Panama Golden Frog struggles to survive

Photo: Smithsonian Tropical Research Institute.
Editorial Dept. Voz de la Diaspora

In 2010 the species was declared by law a national symbol and the 14 August as National Golden Frog Day.

This beautiful species of tiny size but of great beauty and history, is an environmental and cultural symbol in Panama

According to reports from the Smithsonian Tropical Research Institute, the golden frog of Panama with its striking yellow and black colors, it is endemic in the center of the country, being discovered in the surrounding region of El Valle de Antón and Campana National Park west of the Panamanian capital.

Wild state

In places where the species lived, the quantity of specimens used to be abundant, but due to chytridiomycosis from 2006 has experienced a great decline, including the El Valle de Antón area.

The Panamanian golden frog was last observed in the wild in 2009.

Prior to the decline caused by the chytridiomycosis fungus epidemic, the habitat of this species was degrading due to urban development, agricultural and road, also this species was captured for the pet market.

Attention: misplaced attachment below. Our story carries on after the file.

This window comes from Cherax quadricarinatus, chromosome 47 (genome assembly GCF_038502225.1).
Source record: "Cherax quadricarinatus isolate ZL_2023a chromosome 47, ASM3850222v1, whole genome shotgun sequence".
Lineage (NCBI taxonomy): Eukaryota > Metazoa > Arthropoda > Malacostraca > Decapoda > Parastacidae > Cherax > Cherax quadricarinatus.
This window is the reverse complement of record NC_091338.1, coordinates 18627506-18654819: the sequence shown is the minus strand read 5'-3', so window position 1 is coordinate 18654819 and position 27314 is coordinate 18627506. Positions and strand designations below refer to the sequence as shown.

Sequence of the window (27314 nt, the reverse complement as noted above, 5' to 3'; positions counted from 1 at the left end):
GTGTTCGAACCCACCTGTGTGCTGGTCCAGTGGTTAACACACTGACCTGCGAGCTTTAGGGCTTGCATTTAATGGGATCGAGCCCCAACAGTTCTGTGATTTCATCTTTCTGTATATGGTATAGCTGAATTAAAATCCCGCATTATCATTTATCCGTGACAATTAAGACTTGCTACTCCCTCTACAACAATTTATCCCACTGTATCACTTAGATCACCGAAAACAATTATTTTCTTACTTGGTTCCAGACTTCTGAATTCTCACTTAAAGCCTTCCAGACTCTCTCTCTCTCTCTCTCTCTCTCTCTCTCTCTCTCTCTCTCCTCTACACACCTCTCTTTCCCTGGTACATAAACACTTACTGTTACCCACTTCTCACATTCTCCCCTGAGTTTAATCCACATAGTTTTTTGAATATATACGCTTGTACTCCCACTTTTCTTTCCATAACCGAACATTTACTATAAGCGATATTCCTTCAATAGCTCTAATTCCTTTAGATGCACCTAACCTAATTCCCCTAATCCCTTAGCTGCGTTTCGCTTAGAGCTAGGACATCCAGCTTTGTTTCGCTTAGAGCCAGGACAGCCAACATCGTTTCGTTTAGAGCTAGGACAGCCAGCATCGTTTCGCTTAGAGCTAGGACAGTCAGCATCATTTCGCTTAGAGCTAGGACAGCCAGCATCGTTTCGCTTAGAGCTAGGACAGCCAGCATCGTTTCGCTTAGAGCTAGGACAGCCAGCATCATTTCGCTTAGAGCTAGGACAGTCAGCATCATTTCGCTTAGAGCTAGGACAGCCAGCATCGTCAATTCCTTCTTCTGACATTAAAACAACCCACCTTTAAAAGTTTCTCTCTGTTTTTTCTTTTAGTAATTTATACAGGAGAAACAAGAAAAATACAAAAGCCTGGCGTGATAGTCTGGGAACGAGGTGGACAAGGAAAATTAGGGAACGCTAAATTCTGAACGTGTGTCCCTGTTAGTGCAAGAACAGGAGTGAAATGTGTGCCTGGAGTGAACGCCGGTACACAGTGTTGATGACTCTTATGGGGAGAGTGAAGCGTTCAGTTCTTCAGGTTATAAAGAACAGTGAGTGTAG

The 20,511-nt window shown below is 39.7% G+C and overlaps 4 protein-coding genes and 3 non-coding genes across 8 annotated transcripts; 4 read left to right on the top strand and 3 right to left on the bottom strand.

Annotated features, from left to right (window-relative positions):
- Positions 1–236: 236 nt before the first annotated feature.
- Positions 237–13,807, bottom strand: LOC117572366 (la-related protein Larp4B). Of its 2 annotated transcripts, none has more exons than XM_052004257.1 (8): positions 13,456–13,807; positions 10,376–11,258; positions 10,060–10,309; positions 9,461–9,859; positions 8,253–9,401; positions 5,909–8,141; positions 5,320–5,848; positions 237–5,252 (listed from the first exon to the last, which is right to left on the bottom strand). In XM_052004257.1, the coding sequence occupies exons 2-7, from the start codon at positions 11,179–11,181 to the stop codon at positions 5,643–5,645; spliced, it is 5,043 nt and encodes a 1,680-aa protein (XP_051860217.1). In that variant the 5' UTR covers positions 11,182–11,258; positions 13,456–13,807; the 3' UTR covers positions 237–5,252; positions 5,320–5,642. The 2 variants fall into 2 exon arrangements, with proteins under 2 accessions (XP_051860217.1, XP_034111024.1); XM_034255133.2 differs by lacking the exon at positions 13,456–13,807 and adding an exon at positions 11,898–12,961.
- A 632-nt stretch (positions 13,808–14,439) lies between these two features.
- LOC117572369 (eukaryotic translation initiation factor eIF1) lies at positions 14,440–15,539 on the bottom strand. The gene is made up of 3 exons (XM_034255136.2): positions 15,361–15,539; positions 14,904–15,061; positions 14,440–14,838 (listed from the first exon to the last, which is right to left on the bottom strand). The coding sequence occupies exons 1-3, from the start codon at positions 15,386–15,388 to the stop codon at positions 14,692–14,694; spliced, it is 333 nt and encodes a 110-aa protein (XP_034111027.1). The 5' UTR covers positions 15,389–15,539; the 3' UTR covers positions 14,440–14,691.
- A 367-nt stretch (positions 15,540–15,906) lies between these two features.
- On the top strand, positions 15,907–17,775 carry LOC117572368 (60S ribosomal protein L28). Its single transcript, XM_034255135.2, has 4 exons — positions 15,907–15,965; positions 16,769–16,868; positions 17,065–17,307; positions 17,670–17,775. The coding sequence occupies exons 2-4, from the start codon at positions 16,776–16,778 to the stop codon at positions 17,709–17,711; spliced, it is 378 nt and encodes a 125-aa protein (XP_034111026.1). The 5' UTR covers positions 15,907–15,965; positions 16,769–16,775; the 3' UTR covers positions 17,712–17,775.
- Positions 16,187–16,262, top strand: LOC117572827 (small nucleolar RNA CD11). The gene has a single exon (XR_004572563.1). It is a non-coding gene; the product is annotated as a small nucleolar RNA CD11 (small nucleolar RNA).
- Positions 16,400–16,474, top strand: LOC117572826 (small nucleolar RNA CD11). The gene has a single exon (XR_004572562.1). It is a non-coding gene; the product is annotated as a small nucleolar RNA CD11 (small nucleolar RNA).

Today the habitat of the golden frog continues to be subjected to a great impact by the use and changes in the lands and by the presence of the chytrid fungus.

In the year 2000, the Baltimore Zoo received approval to establish a captive adult population of the Panamanian Golden Frog (Atelopus zeteki) within the Golden Frog Project in the United States.

This population has grown to more than 1.000 adult individuals in more than 50 participating institutions in both the US and Canada, and is driven by AZA's plan for the survival of the species.

A small population of golden frogs has been established and raised in Panama.

The public display at the El Níspero Zoo and Botanical Garden found here is the only place in Panama where you can see golden frogs today.

The outlook for this captive population is excellent, says the Smithsonian Institution.